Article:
# Thinking Functionally

If you started programming in a language like C or Java (before 1.8), then you're probably used to *imperative* (or *declarative*) programming. This typically involves constructs such as `if`

statements and variants of `while`

loops. Typically, this type of programming usually works by building up data from inputs.

Functional programming differs from imperative programming since it's much better at generating data to be mapped and filtered. Attache is more of a functional language, which depends less on modifying the program's state directly with variables and more on using functions to transform data.

To explore the difference, let's write a function to check if a number `n`

is prime. In C, you might write something like this:

```
uint isqrt(uint); // returns floor(sqrt(n))
bool is_prime(uint n) {
if(n < 2) return false;
uint upper = isqrt(n);
for(uint i = 2; i < upper; i++) {
if(n % i == 0) return false;
}
return true;
}
```

You *could* write a function that uses the same type of constructs, but it'd look different. Attache lacks the `for`

loop as a syntactic construct, as well as `if`

or `while`

loops. Such logic is achieved using functions. Emulating a `for`

loop would be quite awkward without devising new functions, and this is an intentional design choice. This is how I would implement a prime-checking function in Attache:

`is_prime`

`[`

`n`

`]`

` `

`:=`

```
```

`n`

` `

`>`

` `

`1`

` `

`and`

` `

`None`

`[`

`2`

`:`

`Sqrt`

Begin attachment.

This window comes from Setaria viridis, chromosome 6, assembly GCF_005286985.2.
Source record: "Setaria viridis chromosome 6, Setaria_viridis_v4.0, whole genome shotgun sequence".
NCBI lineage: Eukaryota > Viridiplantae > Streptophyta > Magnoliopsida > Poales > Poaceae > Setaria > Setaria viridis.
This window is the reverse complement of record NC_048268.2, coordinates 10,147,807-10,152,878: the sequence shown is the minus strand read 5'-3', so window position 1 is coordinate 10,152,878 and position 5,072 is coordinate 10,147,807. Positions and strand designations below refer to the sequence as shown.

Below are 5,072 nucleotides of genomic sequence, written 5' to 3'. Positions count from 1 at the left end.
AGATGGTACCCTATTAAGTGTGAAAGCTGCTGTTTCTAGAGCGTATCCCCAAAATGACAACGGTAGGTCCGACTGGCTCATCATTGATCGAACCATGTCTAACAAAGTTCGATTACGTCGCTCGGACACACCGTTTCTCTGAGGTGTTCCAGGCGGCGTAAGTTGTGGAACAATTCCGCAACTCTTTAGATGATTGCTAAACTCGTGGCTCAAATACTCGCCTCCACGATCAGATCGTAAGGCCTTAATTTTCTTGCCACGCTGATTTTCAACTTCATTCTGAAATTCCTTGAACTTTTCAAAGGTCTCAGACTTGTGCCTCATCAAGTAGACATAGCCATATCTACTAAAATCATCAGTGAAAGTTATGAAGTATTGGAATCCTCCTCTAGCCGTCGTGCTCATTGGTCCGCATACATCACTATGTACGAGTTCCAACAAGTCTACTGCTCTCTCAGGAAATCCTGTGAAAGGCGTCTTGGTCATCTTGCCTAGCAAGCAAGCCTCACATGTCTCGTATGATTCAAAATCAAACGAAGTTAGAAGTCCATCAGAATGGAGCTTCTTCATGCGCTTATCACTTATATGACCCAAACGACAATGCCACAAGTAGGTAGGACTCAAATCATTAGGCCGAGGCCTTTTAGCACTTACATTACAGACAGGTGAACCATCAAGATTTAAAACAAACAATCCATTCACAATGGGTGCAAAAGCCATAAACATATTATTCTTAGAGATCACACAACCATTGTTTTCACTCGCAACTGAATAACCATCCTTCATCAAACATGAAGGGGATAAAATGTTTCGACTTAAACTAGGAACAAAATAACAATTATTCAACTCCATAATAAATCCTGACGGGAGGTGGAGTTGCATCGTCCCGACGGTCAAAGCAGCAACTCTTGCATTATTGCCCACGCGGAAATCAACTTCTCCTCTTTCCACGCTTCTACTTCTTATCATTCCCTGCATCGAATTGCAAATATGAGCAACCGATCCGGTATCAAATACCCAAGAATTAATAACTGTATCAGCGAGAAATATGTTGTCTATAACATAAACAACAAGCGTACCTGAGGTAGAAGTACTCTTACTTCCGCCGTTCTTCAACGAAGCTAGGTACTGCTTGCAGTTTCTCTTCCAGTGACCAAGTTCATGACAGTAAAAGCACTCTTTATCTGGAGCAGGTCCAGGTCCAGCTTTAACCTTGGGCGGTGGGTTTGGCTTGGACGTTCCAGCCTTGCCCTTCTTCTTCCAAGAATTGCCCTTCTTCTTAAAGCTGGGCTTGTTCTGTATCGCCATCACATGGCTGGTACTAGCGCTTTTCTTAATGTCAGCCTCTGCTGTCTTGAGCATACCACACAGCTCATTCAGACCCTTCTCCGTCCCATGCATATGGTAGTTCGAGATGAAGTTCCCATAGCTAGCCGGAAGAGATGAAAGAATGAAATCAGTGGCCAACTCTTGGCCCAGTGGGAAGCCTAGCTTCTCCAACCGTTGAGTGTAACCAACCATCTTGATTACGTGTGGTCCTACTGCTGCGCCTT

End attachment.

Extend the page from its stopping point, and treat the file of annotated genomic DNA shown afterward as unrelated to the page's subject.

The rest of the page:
`[`

`n`

`]`

` `

`|`

` `

`n`

`]`

```
```

This defines a function `is_prime`

which takes a single argument `n`

and checks if two conditions hold:

`n > 1`

. This covers the corner cases of`0`

and`1`

, since a prime must be more than`1`

(the least prime being`2`

).`None[2:Sqrt[n] | n]`

first constructs the range from`2`

to`Sqrt[n]`

using the range operator`:`

.`a | b`

operator tests whether or not`a`

divides evenly into`b`

. Attache vectorizes many arithmetic operators; i.e., operators "reach" into arrays. For example,`[1, 2, 3] + 4`

is equivalent to`[1 + 4, 2 + 4, 3 + 4] = [5, 6, 7]`

. So,`2:Sqrt[n] | n`

is roughly the same as`[2 | n, 3 | n, ..., Sqrt[n] | n]`

. This gives an array of Boolean values (`true`

or`false`

). Then,`None[...]`

checks that no value in the input array is truthy.

In essence, this function asserts that `n`

is greater than `1`

and that no number in the range from `2`

to the square root of `n`

divides `n`

. This function showcases Attache's minimal syntax:

- Functions can be defined the simple structure
`name[a, b, c, ...] := body`

. Compare this to other languages (Java, Python, Ruby, JavaScript) which often require some additional keyword to create a function. - No keywords like
`return`

are necessary to yield the value; it is implied. - Vectorizing allows the programmer to omit constructs like maps, overloading otherwise unused behaviour. Tripling each member in an array in most languages is something like
`[1, 2, 3].map(e => e * 3)`

or`map(lambda x: x * 3, [1, 2, 3])`

; in Attache, this expression is simply`[1, 2, 3] * 3`

. - Operators exist for common operations:
`:`

for a range,`|`

for divisibility, e.g.